Teaching Your Young children about Mindfulness could Benefit them in the Long Term…

We all have heard the words “self-care” attached to pictures of the spa, bubble baths, and reading. For young children, their physical well being is taken care of by their parents (hopefully). But what about their spiritual and emotional self-care? We read them books, we allow them creative spaces, and we teach them how to identify their emotions. Is that enough? 

Diagnoses of mental illness are on the rise and we are now more aware and proactive of our mental illness; the conversation has opened up. We can give children the tools to identify and work through complicated emotions from a young age, so that they don’t suffer as much through adolescence and adulthood.

Through play, our children learn about mindfulness. Mindfulness is one of the most important tools to reducing anxiety and stress. It can also shift our thinking from negatives to positives! Here is a short list of activities I do with my 4 year old during dinner, to help shift her thinking into a more mindful and positive mindset:

  • Think of 5 people we want to send positive notes to (sometimes we actually write up cards for them).
  • Describing the smell, texture, and taste of the food we are eating
  • Think of 5 things we are grateful for that day

Children have a natural desire to get up and move around during the day. Involving them in mindful movement is a good way to have them learn about the way their bodies work, and can later help them identify when something is wrong. Some mindful movement examples that we do before bed are:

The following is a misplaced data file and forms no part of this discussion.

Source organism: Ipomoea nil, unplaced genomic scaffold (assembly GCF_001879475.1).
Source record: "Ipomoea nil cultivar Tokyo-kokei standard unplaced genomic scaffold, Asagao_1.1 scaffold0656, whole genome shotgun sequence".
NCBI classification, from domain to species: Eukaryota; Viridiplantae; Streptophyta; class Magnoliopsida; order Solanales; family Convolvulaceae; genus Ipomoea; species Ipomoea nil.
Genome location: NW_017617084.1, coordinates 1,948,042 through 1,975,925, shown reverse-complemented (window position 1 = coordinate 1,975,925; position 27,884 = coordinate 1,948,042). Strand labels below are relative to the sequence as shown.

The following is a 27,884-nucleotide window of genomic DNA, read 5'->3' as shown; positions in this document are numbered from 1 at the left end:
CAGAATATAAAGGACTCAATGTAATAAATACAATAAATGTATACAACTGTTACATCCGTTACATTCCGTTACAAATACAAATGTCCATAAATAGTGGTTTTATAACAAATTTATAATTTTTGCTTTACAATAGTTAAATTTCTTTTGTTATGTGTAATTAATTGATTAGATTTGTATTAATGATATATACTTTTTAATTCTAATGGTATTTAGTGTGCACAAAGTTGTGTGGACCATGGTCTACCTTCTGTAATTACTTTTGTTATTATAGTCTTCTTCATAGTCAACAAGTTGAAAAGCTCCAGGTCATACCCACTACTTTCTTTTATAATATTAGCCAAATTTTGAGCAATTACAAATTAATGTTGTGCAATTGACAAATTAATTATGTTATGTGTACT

• Guided story time yoga (check out Cosmic Kids on YouTube for fun yoga) 
  • Noticing our heartbeats. We sit still, lay down, and move around a little bit to identify the speed of our heartbeat. 

If you incorporate mindfulness into your daily activities, you might agree that it is more of a journey than a destination. Teaching children about this journey at an early age can give them tools to ease transitions, stress, and anxiety they face throughout their life. The mindfulness journey doesn’t need to start at 20, 25, or 30. It can start as early as 2, 5, or 10 years old. 

Is there anything you do with your kids for mindfulness that you recommend bringing into daily life? 

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